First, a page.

Friday, 13 January 2017

Writing through the lens of what we know

Do we seek to write the opposite of what we know, or do we often use as our "writing muscle" the tools we were given in our formative years? In Contemporary British Poetry and the City Peter Barry suggests the latter - giving as an example Roy Fisher, who in his later life relocated to the English countryside, yet his poetry remained very much located in the urban environments he knew so well. I think there is some truth in this hypothesis - my own writing, for instance, often resides in a small town - a somewhat claustrophobic urban space that is surrounded on all sides by a brooding army of evergreen trees.

I am currently reading Edgelands by Paul Farley and Michael Symmons Roberts and I find myself wondering if the whole town of my childhood is an edgeland of sorts. It is a kind of odd urban sprawl that rather like an over enthusiastic creeper has attached itself to the the few remaining historic landmarks sending out hundreds of shoots and runners. And yet despite this seeming sprawl of housing estates and industrial estates, the Thetford of my childhood was very much contained - contained by the thick and brooding pine forest planted and managed by The Forestry Commission that surrounded it. This inky perimeter gave the town a hemmed-in claustrophobic feeling.

Before the town was eventually bypassed there was a high metal footbridge that went over the All (the main Norwich to London trunk road). The bridge was built to enable pedestrians to pass safely over the road from the estate where I lived to the housing estate, cemetery and industrial estates on the other side of the road, without risking life and limb. As teenagers my friends and I spent many evenings on top of this bridge; smoking roll-ups and weed, playing guitar and just hanging out. The bridge enabled the casual viewer to observe how truly surrounded by forest the town actually was. We had been told it of course, every year or so someone from The Forestry Commission or the Fire Service would come to our primary school to pummel into our heads, through talks and videos, the dangers of setting deliberate or accidental forest fires. They never mentioned the threat to the town itself directly - it was more by implication, but any potential invader would have stood atop that bridge and seen immediately how vulnerable to fire the town was.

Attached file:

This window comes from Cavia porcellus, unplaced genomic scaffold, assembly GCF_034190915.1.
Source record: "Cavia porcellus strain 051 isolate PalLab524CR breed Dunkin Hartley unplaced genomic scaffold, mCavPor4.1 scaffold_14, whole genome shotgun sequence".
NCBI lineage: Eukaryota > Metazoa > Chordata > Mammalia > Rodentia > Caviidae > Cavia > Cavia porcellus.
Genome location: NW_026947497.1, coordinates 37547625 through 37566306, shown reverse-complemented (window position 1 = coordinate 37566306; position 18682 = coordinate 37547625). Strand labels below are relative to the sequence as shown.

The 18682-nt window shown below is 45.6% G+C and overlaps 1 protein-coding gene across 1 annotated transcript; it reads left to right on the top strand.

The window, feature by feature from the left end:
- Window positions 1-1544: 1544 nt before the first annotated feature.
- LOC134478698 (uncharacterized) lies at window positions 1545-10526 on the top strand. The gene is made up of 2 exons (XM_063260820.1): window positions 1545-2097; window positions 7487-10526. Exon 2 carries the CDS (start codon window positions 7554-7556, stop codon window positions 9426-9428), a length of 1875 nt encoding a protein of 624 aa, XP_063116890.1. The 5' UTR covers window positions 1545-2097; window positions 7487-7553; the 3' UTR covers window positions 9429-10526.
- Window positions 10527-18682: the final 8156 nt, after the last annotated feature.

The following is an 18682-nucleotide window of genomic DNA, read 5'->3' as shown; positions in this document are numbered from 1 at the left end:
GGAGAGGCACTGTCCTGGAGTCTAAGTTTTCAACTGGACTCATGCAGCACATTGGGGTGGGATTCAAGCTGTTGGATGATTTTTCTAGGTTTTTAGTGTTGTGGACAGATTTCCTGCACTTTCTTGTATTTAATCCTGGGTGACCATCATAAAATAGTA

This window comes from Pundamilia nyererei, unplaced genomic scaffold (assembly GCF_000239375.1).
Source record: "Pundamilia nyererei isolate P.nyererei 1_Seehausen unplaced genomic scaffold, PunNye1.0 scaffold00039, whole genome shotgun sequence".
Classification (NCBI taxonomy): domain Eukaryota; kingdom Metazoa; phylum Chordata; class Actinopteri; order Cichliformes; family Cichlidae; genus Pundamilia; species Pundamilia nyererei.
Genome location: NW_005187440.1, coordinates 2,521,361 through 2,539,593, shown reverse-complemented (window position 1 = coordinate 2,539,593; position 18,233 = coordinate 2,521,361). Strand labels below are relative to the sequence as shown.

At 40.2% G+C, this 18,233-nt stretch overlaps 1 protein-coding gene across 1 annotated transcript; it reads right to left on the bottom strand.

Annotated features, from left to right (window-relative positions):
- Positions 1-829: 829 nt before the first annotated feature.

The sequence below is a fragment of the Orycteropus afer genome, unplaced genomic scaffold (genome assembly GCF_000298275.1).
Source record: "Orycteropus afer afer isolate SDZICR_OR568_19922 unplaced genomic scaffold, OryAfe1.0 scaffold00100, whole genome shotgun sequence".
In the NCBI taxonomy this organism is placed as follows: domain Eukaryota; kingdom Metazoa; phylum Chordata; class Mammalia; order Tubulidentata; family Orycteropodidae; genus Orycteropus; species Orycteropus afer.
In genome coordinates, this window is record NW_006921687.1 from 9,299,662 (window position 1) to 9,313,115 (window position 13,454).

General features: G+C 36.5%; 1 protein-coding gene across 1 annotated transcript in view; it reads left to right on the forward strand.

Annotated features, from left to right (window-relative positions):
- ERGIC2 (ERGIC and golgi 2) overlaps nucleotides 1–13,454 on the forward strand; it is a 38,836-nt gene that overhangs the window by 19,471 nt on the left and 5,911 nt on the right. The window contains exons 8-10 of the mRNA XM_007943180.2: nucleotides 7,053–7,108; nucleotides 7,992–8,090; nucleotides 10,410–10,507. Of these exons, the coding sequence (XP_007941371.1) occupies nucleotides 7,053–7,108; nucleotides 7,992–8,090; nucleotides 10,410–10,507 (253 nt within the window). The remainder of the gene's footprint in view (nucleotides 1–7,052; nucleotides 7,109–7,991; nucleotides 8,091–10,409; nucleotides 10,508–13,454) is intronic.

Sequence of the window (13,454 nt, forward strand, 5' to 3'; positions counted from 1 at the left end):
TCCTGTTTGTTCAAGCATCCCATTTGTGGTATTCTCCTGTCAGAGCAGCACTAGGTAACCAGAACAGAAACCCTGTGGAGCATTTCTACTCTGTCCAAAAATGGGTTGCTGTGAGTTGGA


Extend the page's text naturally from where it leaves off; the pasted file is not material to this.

The town itself consisted of six or seven sprawling housing estates (mostly council housing, and largely in the 1960s and 70s filled with London overspill families like mine, who had chosen re-location with a job attached over squalid high rises in London), two rivers, a small but thriving town centre and several large industrial estates full of large and small factories. There was also a big golf course, the Grammar School's massive expanse of playing fields and a large common. It is amongst these landmarks - and the more historic landmarks of the town, that some of my poetry resides. Even if it doesn't always allude to it directly there is often a feeling, a sense of it being there in the background somewhere, this odd juxtaposition between rural and urban that I grew up with. It's like a mood or a coloured lens through which I view the world.

You can read my poem about Thetford Forest on the Oxford Brookes University website here.

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